We often hear companies talk about how great their products are or how well they hold up under adverse conditions, but many of us wonder just how much of that is hype. While I cannot vouch for all the claims out there, I can relate to you (the reader) and share my Balluff prox story and how I’ve seen them survive.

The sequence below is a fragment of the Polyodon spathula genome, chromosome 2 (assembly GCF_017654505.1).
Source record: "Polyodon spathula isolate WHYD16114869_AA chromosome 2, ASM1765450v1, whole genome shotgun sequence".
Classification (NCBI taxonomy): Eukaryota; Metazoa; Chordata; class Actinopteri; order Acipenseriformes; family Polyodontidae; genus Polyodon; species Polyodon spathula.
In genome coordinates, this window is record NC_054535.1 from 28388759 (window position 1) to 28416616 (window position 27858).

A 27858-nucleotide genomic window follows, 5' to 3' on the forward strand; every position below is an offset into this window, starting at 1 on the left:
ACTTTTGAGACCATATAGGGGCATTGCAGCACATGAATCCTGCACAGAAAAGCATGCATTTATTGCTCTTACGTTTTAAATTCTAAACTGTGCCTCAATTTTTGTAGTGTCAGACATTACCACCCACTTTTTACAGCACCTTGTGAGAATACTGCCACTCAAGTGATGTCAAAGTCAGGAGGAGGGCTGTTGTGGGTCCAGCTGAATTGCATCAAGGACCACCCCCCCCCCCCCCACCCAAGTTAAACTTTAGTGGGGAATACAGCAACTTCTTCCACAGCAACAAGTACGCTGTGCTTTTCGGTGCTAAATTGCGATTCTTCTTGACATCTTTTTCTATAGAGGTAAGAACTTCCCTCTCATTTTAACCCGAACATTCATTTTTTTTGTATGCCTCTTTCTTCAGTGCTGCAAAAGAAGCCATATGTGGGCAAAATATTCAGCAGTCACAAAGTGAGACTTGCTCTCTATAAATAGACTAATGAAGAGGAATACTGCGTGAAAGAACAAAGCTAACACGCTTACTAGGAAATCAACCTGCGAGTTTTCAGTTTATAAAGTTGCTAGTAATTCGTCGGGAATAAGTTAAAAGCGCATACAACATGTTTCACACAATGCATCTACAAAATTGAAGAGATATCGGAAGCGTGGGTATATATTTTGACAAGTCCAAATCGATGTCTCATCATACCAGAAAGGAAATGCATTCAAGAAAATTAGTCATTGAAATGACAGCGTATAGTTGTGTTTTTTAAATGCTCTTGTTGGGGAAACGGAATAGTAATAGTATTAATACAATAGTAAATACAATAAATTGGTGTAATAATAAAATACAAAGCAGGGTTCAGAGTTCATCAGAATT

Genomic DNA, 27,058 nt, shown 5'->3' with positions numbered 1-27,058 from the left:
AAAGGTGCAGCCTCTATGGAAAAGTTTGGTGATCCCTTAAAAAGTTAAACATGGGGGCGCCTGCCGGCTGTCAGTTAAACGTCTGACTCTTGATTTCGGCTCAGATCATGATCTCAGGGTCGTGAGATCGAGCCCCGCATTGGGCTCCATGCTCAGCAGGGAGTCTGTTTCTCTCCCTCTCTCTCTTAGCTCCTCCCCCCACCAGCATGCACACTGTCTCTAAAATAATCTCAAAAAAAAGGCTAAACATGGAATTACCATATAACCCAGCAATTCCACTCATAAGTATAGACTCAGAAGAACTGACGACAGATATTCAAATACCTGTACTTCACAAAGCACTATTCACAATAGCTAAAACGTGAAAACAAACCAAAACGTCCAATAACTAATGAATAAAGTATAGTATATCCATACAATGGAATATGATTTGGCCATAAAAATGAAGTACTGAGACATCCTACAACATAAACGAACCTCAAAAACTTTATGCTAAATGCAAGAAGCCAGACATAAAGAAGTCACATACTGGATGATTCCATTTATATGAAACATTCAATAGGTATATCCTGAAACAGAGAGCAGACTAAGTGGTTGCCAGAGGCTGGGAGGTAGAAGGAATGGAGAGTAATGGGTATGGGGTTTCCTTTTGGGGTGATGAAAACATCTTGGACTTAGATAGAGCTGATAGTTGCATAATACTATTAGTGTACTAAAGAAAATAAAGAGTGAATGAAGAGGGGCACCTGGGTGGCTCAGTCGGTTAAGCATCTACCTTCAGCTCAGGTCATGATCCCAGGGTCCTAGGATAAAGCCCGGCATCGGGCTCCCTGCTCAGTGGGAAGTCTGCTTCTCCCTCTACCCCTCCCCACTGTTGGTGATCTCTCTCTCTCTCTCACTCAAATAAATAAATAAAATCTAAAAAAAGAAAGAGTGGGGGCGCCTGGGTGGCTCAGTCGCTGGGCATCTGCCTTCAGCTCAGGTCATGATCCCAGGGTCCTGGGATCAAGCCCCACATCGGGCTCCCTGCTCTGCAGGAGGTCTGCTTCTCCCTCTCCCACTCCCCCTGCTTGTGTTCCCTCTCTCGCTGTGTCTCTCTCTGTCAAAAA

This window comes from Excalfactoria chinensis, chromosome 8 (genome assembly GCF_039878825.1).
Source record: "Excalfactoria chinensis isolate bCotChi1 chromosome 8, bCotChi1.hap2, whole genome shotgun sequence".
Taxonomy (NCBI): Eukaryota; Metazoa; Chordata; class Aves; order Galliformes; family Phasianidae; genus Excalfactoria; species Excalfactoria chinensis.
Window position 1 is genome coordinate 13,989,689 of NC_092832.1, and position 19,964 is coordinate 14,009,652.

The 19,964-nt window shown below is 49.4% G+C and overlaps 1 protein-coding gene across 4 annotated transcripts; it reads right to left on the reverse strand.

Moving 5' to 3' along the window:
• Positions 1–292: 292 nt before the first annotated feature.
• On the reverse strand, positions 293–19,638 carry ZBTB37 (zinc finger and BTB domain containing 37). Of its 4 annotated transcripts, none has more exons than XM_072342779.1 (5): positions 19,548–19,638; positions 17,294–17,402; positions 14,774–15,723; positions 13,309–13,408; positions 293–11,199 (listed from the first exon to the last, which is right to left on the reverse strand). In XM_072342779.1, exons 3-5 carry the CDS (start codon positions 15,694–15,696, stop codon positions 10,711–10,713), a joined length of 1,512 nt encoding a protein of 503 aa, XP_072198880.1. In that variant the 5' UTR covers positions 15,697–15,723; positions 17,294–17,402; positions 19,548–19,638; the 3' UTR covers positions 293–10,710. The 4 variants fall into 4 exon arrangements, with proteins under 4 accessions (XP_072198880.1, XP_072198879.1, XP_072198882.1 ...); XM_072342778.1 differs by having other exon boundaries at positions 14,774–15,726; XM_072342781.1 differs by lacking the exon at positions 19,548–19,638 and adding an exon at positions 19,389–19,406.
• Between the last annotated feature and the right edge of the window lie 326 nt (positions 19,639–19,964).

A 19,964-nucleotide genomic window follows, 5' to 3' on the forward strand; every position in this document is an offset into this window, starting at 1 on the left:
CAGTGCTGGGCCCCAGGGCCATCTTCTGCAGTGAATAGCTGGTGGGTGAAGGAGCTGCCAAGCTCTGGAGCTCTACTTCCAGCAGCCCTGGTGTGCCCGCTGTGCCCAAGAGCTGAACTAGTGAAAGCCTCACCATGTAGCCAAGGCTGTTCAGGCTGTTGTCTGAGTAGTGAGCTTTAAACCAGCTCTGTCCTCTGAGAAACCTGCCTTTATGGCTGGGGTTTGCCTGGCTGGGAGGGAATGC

I was working in the industrial maintenance field when I came across the prox in this tale. The prox was being used to sense motion of sanding tape in a polishing machine. This system was designed to polish the part in two directions and the purpose of the prox was to ensure that a proper amount of sandpaper had advanced with each direction change. The sandpaper was on rolls, which threaded through some rollers, including a plastic one that had a piece of metal embedded inside. The prox was set up to monitor this plastic roller and register when the metal piece rotated by and thereby indicating to the system that the sandpaper had advanced. If this prox did not change states, the system would fault out and turn on an error/alarm light. To reset the alarm the operator had to hit a reset button and then start the system again.